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WFH – Is the path to partnership now even harder?

August 2021

Trainees and non-partners, with aspirations of partnership, are concerned about the ongoing working from home (‘WFH’) situation.  Although we are hopefully coming to the end of the COVID-19 crisis, is this still a problem or can junior lawyers develop into senior lawyers without serious time in the office?

There is no doubt that for law firms in general the lockdown hasn’t been all that bad – lawyers gaining an hour or more a day, not having to sit on cramped trains, is great when you have an office at home. Nevertheless, many associates and trainees (as was reported on Legal Cheek) are worried that their careers are going to be significantly interrupted. They are right – the reality is it’s next to impossible for non-partners to get the access to training, clients, and the partners they need to progress, whilst working from home. 

We see that there are three main issues for associates and WFH:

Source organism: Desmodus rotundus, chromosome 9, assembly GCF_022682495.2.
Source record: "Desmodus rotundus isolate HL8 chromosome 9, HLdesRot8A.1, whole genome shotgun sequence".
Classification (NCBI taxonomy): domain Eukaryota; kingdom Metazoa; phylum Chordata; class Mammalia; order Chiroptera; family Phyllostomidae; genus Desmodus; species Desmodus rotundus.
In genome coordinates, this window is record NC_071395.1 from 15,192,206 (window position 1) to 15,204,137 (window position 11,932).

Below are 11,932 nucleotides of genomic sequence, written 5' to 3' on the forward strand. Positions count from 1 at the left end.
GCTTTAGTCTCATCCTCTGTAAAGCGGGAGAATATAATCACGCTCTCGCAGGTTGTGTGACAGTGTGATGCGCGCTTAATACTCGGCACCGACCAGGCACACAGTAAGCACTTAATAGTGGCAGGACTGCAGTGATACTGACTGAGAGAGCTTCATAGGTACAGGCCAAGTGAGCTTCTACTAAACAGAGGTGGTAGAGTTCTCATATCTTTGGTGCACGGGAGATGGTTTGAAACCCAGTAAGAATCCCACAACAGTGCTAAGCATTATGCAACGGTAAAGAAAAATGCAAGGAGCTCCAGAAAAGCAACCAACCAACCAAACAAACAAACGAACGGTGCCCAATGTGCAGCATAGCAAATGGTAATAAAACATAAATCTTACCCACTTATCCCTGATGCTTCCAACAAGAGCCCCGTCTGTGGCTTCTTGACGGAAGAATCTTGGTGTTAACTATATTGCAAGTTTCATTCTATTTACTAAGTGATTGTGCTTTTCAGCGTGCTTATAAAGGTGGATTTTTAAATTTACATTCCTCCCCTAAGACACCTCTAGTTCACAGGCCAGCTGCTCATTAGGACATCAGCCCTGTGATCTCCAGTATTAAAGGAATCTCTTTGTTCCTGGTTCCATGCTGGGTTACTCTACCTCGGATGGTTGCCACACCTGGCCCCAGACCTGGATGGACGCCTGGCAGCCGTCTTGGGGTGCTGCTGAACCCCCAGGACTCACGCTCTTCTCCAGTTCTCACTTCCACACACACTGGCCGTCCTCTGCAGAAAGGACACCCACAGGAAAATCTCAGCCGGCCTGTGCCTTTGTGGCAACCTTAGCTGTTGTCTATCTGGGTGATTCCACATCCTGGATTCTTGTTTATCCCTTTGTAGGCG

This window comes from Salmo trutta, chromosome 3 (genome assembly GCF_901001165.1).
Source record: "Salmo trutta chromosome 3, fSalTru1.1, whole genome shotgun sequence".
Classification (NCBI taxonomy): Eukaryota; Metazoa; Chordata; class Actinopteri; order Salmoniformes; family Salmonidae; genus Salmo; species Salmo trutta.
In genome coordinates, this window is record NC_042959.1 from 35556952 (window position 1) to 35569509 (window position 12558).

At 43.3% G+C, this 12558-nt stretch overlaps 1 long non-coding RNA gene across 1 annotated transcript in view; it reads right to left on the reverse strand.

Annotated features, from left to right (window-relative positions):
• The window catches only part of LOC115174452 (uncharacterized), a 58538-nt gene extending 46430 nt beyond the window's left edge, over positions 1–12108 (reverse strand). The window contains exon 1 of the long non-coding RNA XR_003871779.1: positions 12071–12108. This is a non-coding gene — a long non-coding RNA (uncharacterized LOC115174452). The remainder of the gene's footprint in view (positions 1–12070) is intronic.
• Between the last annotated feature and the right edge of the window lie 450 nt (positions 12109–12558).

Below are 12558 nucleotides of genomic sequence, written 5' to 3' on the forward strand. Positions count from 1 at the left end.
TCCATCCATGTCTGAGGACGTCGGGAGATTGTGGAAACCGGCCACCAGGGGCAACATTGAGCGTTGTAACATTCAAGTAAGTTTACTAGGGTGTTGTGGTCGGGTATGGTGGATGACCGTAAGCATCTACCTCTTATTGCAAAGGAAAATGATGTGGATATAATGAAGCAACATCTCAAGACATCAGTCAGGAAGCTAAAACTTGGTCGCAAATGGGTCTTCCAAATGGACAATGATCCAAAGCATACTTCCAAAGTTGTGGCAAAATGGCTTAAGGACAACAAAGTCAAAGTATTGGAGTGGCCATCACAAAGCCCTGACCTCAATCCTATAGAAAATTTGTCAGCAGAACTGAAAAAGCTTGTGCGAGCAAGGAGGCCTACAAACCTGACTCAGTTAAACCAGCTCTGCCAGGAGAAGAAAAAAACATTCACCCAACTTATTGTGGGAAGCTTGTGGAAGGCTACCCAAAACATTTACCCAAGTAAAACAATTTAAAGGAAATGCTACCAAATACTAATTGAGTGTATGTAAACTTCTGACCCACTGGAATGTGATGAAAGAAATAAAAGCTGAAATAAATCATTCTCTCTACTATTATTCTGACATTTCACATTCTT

The need for learning through osmosis – Since time began, junior lawyers have sat in the office with senior lawyers and partners. It is how strong relationships are built and it is how junior lawyers learn. Without stints in negotiations, in the court room, on walks to meetings and without listening to your partner talking on the phone, it becomes harder to develop the soft skills necessary to become a partner.

Client development – To become a partner one needs to develop relationships with clients. From our conversations with partners, the number one concern they have for senior associates is lack of face-to-face contact needed to develop new client relationships. 

Even in these more ‘conservative’ times client relationships often are still built at the pub, over lunch, or at an event, and as a result it’s going to be difficult for this era of senior associates to develop new client relationships without that social access. 

Building a case for partnership from home – Whilst building client relationships is important for partnership so is the political battle that one must wage if the aim is to become a partner. The usual winning of hearts and minds through discussions and building support within the partnership and those in different practice areas is very difficult whilst WFH. 

All this is to say, that even when we leave aside the social isolation and mental well-being issues associated with long-term WFH, continuing to do so, even part-time, is not necessarily a good thing for lawyers, their career aspirations or development. 

To discuss this topic further and/or chat about your future career plans contact Vaughan Jenkins.

BBC News